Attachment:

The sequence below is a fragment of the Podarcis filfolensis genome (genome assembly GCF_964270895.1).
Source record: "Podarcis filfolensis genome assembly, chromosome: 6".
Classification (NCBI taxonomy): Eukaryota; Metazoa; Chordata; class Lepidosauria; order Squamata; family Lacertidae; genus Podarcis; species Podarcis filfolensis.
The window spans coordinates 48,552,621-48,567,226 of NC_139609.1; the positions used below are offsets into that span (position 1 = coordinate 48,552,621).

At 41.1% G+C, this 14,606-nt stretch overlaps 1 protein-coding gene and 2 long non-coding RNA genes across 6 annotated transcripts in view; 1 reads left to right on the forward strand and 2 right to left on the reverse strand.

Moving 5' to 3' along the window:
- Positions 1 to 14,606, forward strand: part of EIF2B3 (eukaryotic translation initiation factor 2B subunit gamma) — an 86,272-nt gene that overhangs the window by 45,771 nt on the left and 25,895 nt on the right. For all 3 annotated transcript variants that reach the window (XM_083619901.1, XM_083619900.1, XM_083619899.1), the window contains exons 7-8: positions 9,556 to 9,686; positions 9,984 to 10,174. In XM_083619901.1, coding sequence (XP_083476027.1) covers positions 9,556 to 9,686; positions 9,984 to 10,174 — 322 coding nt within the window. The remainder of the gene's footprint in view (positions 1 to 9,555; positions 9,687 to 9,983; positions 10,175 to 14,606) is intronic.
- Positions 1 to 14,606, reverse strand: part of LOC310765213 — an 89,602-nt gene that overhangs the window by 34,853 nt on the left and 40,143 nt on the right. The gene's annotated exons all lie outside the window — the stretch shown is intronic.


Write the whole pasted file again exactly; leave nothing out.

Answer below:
The sequence below is a fragment of the Podarcis filfolensis genome (genome assembly GCF_964270895.1).
Source record: "Podarcis filfolensis genome assembly, chromosome: 6".
Classification (NCBI taxonomy): Eukaryota; Metazoa; Chordata; class Lepidosauria; order Squamata; family Lacertidae; genus Podarcis; species Podarcis filfolensis.
The window spans coordinates 48,552,621-48,567,226 of NC_139609.1; the positions used below are offsets into that span (position 1 = coordinate 48,552,621).

At 41.1% G+C, this 14,606-nt stretch overlaps 1 protein-coding gene and 2 long non-coding RNA genes across 6 annotated transcripts in view; 1 reads left to right on the forward strand and 2 right to left on the reverse strand.

Moving 5' to 3' along the window:
- Positions 1 to 14,606, forward strand: part of EIF2B3 (eukaryotic translation initiation factor 2B subunit gamma) — an 86,272-nt gene that overhangs the window by 45,771 nt on the left and 25,895 nt on the right. For all 3 annotated transcript variants that reach the window (XM_083619901.1, XM_083619900.1, XM_083619899.1), the window contains exons 7-8: positions 9,556 to 9,686; positions 9,984 to 10,174. In XM_083619901.1, coding sequence (XP_083476027.1) covers positions 9,556 to 9,686; positions 9,984 to 10,174 — 322 coding nt within the window. The remainder of the gene's footprint in view (positions 1 to 9,555; positions 9,687 to 9,983; positions 10,175 to 14,606) is intronic.
- Positions 1 to 14,606, reverse strand: part of LOC310765213 — an 89,602-nt gene that overhangs the window by 34,853 nt on the left and 40,143 nt on the right. The gene's annotated exons all lie outside the window — the stretch shown is intronic.